They say, if you see a turtle on a fencepost, you know he didn't get there on his own.
Somebody had to place him there. We often work that way: Seeing something and then wondering how it came to be.
Scientists are no different. Picture a geologist standing beside the cut in a hill, looking at the different layers stacked one on top of the other. She wants to know why there are layers. What had to have happened for there to be layers underneath the soil?
Or picture an archeologist who uncovers unlikely animal bones in a prehistoric camp. What must have occurred for these bones in particular to wind up here, of all places? And so the scientist starts to imagine an explanation.
Historians are no different, according to Yale professor John Lewis Gaddis. They find some artifact or structure that interests them, such as an old letter. They seek the story behind that letter. "Who wrote it? To whom? Why?" Pretty soon the historian is forming a narrative about the letter.
People visiting a community for the first time do pretty much the same thing, except they have no obligation to come up with an authoritative answer. They can simply keep on driving. But if they notice decrepit buildings, unkempt front yards, and weeds in the sidewalks, they will concoct their own version. And it won't be flattering.
Now, instead of a passing tourist, suppose that the visitor is a prospective employer or a home buyer thinking of investing in the community. She sees the buildings we already have, the conditions on the street, and she makes up some story in her head to explain why things look the way they do.
Professor Gaddis mentions the triceratops, that three-horned dinosaur. By all accounts, the animal must have been forbidding, impregnable, what with the spiny tail, the massive protective skull, and the super-thick hide. So why is it gone?
Investors are no fools. They notice things. They wonder what might have led to the present. They see abandoned buildings and empty storefronts. Is there a plausible explanation? Is it perhaps evidence that this city would be a bad investment? It depends on the explanation.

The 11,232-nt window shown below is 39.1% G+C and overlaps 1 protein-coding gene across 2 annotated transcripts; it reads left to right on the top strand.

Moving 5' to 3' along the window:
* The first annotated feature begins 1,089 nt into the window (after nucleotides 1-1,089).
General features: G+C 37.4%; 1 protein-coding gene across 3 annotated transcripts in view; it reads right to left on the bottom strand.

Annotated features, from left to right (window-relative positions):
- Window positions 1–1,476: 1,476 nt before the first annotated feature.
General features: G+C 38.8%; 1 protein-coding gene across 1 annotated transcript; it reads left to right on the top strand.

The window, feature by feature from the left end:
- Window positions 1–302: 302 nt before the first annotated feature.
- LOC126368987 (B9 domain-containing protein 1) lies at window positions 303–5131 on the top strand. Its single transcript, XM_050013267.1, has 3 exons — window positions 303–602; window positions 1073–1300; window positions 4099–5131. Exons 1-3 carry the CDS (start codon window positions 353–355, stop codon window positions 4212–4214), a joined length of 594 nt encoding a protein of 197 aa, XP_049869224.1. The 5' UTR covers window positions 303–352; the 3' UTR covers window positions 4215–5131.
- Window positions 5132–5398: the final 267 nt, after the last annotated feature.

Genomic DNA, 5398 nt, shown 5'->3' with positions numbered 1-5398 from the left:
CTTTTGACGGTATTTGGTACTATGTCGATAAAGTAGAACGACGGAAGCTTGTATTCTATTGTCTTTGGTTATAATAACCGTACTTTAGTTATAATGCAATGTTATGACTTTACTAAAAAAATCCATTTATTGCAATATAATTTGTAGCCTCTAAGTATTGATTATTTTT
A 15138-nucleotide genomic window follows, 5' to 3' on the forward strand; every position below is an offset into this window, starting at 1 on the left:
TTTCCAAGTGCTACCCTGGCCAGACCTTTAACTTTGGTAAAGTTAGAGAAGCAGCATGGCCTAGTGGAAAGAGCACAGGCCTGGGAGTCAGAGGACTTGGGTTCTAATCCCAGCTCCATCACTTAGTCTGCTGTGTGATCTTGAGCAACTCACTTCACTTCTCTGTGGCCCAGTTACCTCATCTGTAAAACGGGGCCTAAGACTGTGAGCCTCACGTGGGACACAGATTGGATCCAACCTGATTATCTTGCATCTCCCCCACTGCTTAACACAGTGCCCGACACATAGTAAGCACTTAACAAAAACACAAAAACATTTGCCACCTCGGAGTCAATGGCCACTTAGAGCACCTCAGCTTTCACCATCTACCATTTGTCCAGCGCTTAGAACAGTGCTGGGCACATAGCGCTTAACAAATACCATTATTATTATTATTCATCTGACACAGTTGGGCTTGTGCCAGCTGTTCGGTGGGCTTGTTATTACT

Better still, perhaps, not to present these things at all. Better still to present a vibrant community, proud of its public spaces, where homeowners tend their property. But I know better than some of you why rock walls crumble, sidewalks crack, old houses leak, gardens turn to seed, and merchants move out.
Sometimes, you have to tour your hometown with the eyes of an outsider. Pretend you don't know what happened here over the last fifty years. Drive around and just look, making up plausible stories along the way. What does the appearance of a city tell you about its people and its potential to thrive?
To be honest, I think Greensburg in particular has been doing a number of things right lately. (I'm a big fan of the Mayasari Indonesian Grill, for example.) Nevertheless, it's all a process. Rome wasn't built in a day. Still, there is evidence that folks here are working toward a better tomorrow, for themselves and each other. The goal, in my opinion, is for people to stop and say, "Something is going right here."